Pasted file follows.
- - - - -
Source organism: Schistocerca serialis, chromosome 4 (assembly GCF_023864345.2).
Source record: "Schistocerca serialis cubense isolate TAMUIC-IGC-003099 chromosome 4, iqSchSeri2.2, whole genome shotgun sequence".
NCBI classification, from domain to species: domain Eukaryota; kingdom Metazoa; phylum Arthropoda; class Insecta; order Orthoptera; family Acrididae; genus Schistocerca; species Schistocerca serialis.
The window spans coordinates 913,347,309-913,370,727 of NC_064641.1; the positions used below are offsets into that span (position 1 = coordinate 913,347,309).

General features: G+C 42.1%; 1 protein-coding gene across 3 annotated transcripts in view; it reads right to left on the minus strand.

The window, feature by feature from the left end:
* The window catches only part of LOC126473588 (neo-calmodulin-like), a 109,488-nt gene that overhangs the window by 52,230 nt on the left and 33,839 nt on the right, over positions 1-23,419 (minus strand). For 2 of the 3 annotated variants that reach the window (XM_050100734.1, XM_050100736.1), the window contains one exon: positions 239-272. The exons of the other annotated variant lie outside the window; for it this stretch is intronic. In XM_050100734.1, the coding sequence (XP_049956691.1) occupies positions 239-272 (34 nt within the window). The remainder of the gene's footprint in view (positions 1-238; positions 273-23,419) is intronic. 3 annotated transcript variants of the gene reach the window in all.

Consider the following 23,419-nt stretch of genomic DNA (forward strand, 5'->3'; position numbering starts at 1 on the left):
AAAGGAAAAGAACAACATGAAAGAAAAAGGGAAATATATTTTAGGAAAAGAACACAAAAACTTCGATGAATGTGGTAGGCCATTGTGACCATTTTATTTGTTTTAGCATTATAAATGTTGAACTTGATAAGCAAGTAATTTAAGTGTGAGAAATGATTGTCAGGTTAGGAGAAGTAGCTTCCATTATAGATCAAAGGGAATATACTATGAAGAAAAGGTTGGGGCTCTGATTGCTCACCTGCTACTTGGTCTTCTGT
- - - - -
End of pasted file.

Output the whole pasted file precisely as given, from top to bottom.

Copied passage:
Source organism: Schistocerca serialis, chromosome 4 (assembly GCF_023864345.2).
Source record: "Schistocerca serialis cubense isolate TAMUIC-IGC-003099 chromosome 4, iqSchSeri2.2, whole genome shotgun sequence".
NCBI classification, from domain to species: domain Eukaryota; kingdom Metazoa; phylum Arthropoda; class Insecta; order Orthoptera; family Acrididae; genus Schistocerca; species Schistocerca serialis.
The window spans coordinates 913,347,309-913,370,727 of NC_064641.1; the positions used below are offsets into that span (position 1 = coordinate 913,347,309).

General features: G+C 42.1%; 1 protein-coding gene across 3 annotated transcripts in view; it reads right to left on the minus strand.

The window, feature by feature from the left end:
* The window catches only part of LOC126473588 (neo-calmodulin-like), a 109,488-nt gene that overhangs the window by 52,230 nt on the left and 33,839 nt on the right, over positions 1-23,419 (minus strand). For 2 of the 3 annotated variants that reach the window (XM_050100734.1, XM_050100736.1), the window contains one exon: positions 239-272. The exons of the other annotated variant lie outside the window; for it this stretch is intronic. In XM_050100734.1, the coding sequence (XP_049956691.1) occupies positions 239-272 (34 nt within the window). The remainder of the gene's footprint in view (positions 1-238; positions 273-23,419) is intronic. 3 annotated transcript variants of the gene reach the window in all.

Consider the following 23,419-nt stretch of genomic DNA (forward strand, 5'->3'; position numbering starts at 1 on the left):
AAAGGAAAAGAACAACATGAAAGAAAAAGGGAAATATATTTTAGGAAAAGAACACAAAAACTTCGATGAATGTGGTAGGCCATTGTGACCATTTTATTTGTTTTAGCATTATAAATGTTGAACTTGATAAGCAAGTAATTTAAGTGTGAGAAATGATTGTCAGGTTAGGAGAAGTAGCTTCCATTATAGATCAAAGGGAATATACTATGAAGAAAAGGTTGGGGCTCTGATTGCTCACCTGCTACTTGGTCTTCTGT